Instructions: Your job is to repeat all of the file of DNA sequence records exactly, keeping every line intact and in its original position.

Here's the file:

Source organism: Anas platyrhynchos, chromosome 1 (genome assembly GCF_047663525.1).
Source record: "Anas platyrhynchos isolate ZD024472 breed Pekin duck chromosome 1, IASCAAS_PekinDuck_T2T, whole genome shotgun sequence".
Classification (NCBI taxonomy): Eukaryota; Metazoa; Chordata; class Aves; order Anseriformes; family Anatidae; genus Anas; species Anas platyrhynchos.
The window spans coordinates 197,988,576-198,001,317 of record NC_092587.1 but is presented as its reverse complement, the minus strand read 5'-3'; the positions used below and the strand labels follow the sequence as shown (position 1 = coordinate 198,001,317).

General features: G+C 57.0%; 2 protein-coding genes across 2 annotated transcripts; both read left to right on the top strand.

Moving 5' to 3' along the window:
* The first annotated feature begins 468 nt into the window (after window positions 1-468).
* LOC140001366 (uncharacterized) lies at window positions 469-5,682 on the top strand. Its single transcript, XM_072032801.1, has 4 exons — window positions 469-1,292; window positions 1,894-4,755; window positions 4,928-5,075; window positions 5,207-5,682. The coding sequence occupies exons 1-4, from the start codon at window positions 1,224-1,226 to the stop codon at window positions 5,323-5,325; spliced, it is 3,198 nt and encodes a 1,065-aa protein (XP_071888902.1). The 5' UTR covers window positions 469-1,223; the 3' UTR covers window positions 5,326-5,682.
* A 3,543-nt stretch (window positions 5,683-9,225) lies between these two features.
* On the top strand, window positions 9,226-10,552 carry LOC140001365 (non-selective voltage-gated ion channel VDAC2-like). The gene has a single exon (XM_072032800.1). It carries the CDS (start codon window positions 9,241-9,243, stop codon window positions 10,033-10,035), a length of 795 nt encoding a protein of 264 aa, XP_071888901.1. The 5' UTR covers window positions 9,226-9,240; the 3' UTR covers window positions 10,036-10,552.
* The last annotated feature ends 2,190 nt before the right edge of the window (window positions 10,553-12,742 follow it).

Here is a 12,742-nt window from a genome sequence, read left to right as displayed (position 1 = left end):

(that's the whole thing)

Source organism: Anas platyrhynchos, chromosome 1 (genome assembly GCF_047663525.1).
Source record: "Anas platyrhynchos isolate ZD024472 breed Pekin duck chromosome 1, IASCAAS_PekinDuck_T2T, whole genome shotgun sequence".
Classification (NCBI taxonomy): Eukaryota; Metazoa; Chordata; class Aves; order Anseriformes; family Anatidae; genus Anas; species Anas platyrhynchos.
The window spans coordinates 197,988,576-198,001,317 of record NC_092587.1 but is presented as its reverse complement, the minus strand read 5'-3'; the positions used below and the strand labels follow the sequence as shown (position 1 = coordinate 198,001,317).

General features: G+C 57.0%; 2 protein-coding genes across 2 annotated transcripts; both read left to right on the top strand.

Moving 5' to 3' along the window:
* The first annotated feature begins 468 nt into the window (after window positions 1-468).
* LOC140001366 (uncharacterized) lies at window positions 469-5,682 on the top strand. Its single transcript, XM_072032801.1, has 4 exons — window positions 469-1,292; window positions 1,894-4,755; window positions 4,928-5,075; window positions 5,207-5,682. The coding sequence occupies exons 1-4, from the start codon at window positions 1,224-1,226 to the stop codon at window positions 5,323-5,325; spliced, it is 3,198 nt and encodes a 1,065-aa protein (XP_071888902.1). The 5' UTR covers window positions 469-1,223; the 3' UTR covers window positions 5,326-5,682.
* A 3,543-nt stretch (window positions 5,683-9,225) lies between these two features.
* On the top strand, window positions 9,226-10,552 carry LOC140001365 (non-selective voltage-gated ion channel VDAC2-like). The gene has a single exon (XM_072032800.1). It carries the CDS (start codon window positions 9,241-9,243, stop codon window positions 10,033-10,035), a length of 795 nt encoding a protein of 264 aa, XP_071888901.1. The 5' UTR covers window positions 9,226-9,240; the 3' UTR covers window positions 10,036-10,552.
* The last annotated feature ends 2,190 nt before the right edge of the window (window positions 10,553-12,742 follow it).

Here is a 12,742-nt window from a genome sequence, read left to right as displayed (position 1 = left end):